Since accepting the Georgia Tech job, Johnson has said that winning a national championship was one of the main reasons why he departed Navy.  Of course, looking back at the transcript of our interview, there were plenty of indications that it was something he thought a lot about.  When the topic came up regarding a national championship, I tried to convince him that if the NCAA ever went to a playoff, Navy could have an outside shot of getting into it.  We debated it a bit, and at one point I got him to concede that it was possible.  Of course, I had to use a combination of last year's Navy defense and this year's offense to make my point, but he did say "maybe" it could happen.

 

As we concluded our conversation Johnson said something that I had never heard him say before.  He said he "appreciated me calling."  He felt bad Navy fans and mostly everyone associated with the program was on "pins and needles," and that if there was "anything he could to take that [feeling] away he would."  It was a "tough decision" and he wanted to make the right one.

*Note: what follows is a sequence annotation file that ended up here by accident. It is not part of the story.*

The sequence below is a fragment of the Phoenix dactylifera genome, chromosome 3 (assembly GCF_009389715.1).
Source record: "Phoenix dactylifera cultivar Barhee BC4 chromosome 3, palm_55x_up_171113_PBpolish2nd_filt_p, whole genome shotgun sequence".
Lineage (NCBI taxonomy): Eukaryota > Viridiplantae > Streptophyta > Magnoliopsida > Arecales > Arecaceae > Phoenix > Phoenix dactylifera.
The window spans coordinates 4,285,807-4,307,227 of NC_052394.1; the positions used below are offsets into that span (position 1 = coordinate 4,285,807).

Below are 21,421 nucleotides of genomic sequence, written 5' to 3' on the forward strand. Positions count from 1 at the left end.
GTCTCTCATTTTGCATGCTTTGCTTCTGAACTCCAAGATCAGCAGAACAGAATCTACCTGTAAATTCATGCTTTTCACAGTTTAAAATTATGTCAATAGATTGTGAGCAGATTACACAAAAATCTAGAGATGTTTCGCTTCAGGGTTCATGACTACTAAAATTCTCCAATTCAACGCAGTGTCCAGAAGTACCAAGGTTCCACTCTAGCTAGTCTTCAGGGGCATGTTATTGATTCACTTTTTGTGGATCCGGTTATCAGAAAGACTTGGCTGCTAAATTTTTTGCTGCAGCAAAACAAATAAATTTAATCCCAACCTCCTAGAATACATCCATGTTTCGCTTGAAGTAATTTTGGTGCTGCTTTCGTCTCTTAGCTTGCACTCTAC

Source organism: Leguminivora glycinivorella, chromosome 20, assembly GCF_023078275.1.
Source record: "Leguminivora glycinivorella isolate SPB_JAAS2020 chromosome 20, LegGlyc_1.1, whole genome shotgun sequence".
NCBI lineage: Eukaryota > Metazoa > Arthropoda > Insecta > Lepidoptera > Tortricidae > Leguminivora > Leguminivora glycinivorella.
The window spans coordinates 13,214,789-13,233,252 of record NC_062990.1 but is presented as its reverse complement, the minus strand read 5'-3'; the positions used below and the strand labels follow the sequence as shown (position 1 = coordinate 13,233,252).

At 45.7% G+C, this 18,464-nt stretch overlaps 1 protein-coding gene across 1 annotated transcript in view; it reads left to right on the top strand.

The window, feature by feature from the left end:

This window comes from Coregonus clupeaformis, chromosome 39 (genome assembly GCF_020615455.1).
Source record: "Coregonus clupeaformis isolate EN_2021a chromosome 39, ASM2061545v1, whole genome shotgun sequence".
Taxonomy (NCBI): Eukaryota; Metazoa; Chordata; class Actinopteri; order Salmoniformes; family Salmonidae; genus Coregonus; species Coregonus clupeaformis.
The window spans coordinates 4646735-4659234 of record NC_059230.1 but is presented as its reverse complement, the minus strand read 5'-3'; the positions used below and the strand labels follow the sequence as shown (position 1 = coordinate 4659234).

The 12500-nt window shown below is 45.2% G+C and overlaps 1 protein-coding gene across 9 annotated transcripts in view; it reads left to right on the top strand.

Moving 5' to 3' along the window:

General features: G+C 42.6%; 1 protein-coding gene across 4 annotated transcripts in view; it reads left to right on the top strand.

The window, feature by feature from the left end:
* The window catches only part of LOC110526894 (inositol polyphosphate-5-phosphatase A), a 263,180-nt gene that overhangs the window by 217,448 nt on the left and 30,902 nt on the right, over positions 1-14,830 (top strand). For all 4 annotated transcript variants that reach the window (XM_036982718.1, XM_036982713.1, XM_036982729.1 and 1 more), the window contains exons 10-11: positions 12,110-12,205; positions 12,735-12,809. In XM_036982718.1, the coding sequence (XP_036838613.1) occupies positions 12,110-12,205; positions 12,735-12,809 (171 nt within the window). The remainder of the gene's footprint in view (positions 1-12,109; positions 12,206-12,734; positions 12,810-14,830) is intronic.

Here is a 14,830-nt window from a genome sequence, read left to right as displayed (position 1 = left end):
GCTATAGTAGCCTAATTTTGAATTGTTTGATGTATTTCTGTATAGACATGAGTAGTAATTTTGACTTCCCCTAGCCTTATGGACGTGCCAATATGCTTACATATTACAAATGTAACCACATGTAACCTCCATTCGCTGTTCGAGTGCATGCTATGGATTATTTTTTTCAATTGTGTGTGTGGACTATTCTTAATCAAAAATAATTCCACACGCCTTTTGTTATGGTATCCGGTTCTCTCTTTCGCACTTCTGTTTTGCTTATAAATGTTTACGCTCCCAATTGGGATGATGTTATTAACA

In the end, the decision didn't go our way, but anyone who doubts Johnson's sincerity and affection for Navy fans is extremely misguided.  In the end, it wasn't about money – he took less than what the other three schools were offering.  In the end, it wasn't about the players – regardless of those he coaches in the future, they won't compare in many ways to those he left behind. 

 

In the end, it was about reaching the peak of the mountain without having any excuses for not making it all the way to the top.  Now, nothing stands in the way of Paul Johnson getting there.  Two things I know for sure: It's going to be fun watching him try, and I will definitely be rooting for him to make it.